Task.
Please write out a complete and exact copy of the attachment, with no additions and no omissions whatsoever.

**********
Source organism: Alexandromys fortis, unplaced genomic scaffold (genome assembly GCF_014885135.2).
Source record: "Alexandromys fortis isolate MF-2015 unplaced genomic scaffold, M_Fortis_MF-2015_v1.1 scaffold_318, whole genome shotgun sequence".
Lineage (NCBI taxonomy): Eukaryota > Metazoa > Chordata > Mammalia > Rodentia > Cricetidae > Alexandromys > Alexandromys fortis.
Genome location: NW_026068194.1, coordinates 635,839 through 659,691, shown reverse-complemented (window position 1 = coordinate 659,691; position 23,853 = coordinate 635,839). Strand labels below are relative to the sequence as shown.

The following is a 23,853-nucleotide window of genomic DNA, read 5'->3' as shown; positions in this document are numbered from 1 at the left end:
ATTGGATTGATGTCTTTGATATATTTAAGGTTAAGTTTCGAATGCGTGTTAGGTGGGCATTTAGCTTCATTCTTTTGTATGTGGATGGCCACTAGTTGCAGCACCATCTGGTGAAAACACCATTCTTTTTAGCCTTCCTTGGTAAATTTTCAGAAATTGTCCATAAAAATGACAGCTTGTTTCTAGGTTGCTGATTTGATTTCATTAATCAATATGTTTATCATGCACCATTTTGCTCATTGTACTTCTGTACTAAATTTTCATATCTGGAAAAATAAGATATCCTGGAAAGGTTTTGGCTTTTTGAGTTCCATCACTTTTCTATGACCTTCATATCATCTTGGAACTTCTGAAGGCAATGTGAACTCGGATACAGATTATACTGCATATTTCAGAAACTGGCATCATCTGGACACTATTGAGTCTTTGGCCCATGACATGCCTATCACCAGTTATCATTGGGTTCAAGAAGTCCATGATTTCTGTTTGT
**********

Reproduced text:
Source organism: Alexandromys fortis, unplaced genomic scaffold (genome assembly GCF_014885135.2).
Source record: "Alexandromys fortis isolate MF-2015 unplaced genomic scaffold, M_Fortis_MF-2015_v1.1 scaffold_318, whole genome shotgun sequence".
Lineage (NCBI taxonomy): Eukaryota > Metazoa > Chordata > Mammalia > Rodentia > Cricetidae > Alexandromys > Alexandromys fortis.
Genome location: NW_026068194.1, coordinates 635,839 through 659,691, shown reverse-complemented (window position 1 = coordinate 659,691; position 23,853 = coordinate 635,839). Strand labels below are relative to the sequence as shown.

The following is a 23,853-nucleotide window of genomic DNA, read 5'->3' as shown; positions in this document are numbered from 1 at the left end:
ATTGGATTGATGTCTTTGATATATTTAAGGTTAAGTTTCGAATGCGTGTTAGGTGGGCATTTAGCTTCATTCTTTTGTATGTGGATGGCCACTAGTTGCAGCACCATCTGGTGAAAACACCATTCTTTTTAGCCTTCCTTGGTAAATTTTCAGAAATTGTCCATAAAAATGACAGCTTGTTTCTAGGTTGCTGATTTGATTTCATTAATCAATATGTTTATCATGCACCATTTTGCTCATTGTACTTCTGTACTAAATTTTCATATCTGGAAAAATAAGATATCCTGGAAAGGTTTTGGCTTTTTGAGTTCCATCACTTTTCTATGACCTTCATATCATCTTGGAACTTCTGAAGGCAATGTGAACTCGGATACAGATTATACTGCATATTTCAGAAACTGGCATCATCTGGACACTATTGAGTCTTTGGCCCATGACATGCCTATCACCAGTTATCATTGGGTTCAAGAAGTCCATGATTTCTGTTTGT